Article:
According to the recent “Cost of Data Breach” report by IBM, the average cost of a single data breach in the US in 2022 was a staggering $9.4 million.
As a response to this growing concern, the Federal Trade Commission (FTC) has revised the Safeguards Rule, a key component of the Gramm-Leach-Bliley Act’s (GLBA) security and personal information protection requirements for consumers.
Originally set to take effect on December 9, 2022, the FTC extended the compliance deadline by six months due to public comments on staffing shortages and supply chain issues. Financial institutions must now be prepared to comply with the updated Safeguards Rule by June 9, 2023.
The updated Safeguards Rule takes a prescriptive approach by requiring specific elements be incorporated into a financial institution’s information security program — unlike the previous approach which permitted financial institutions the flexibility to determine what safeguards are appropriate (based on the financial institution’s size and complexity, the nature and scope of its activities, and the sensitivity of customer information).
To comply with the updated Safeguards Rule, financial institutions must now follow these 12 key requirements:
- Designate a qualified person responsible for overseeing and implementing the information security program;
- Base the information security program on a written risk assessment that identifies reasonably foreseeable internal and external risks and assesses the sufficiency of any safeguards in place to control those risks;
- Implement access controls to access customer information and to limit such access only to perform job duties and functions;
- Encrypt customer information in transit or at rest;
- Adopt secure developments practices for both in-house and externally developed applications;
- Implement multi-factor authentication;
- Maintain procedures for secure disposal of customer information and review data retention policies to minimize unnecessary retention of data;
- Adopt procedures for change management;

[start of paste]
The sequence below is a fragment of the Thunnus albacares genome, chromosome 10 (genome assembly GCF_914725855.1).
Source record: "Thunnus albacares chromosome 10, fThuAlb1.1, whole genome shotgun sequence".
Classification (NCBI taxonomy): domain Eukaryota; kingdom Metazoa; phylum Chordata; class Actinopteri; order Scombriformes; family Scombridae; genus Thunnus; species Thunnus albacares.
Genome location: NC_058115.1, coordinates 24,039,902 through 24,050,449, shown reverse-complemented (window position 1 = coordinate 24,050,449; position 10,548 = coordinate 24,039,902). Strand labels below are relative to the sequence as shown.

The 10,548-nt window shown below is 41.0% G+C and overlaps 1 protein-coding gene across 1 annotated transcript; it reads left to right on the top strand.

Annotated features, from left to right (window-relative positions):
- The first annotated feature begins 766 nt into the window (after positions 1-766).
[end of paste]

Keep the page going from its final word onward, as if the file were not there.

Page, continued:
- Monitor and log activity to detect unauthorized access through continuous monitoring, annual penetration testing, and biannual vulnerability assessments;
- Provide security awareness training;
- Oversee service providers; and
- Establish a written incident response plan.
Additionally, the updated Safeguards Rule also seeks to increase accountability among financial institutions by requiring periodic reports to boards of directors about the overall status of the information security program, as well as recommendations for changes in response to material matters such as security incidents and violations.
Although the FTC acknowledges that the updated Safeguards Rule may negatively affect small businesses, it provides an exemption only for financial institutions that collect nonpublic personal information about fewer than 5,000 customers. However, this exemption is not complete, and these institutions are still required to adhere to certain requirements, such as the written risk assessment, incident response plan, and annual reporting to the board of directors.
Once the updated Safeguards Rule goes into effect, the FTC may take enforcement actions against financial institutions that violate it. This includes finders, mortgage lenders, payday lenders, finance companies, mortgage brokers, account servicers, check cashers, wire transferors, collection agencies, credit counselors and other financial advisors, tax preparation firms, non-federally insured credit unions, and investment advisors that are not required to register with the Securities and Exchange Commission.
In conclusion, the updated Safeguards Rule is an important step towards protecting customer information and preventing data breaches. Financial institutions must be proactive in implementing and adhering to the requirements to safeguard their customers’ information and avoid hefty penalties for non-compliance.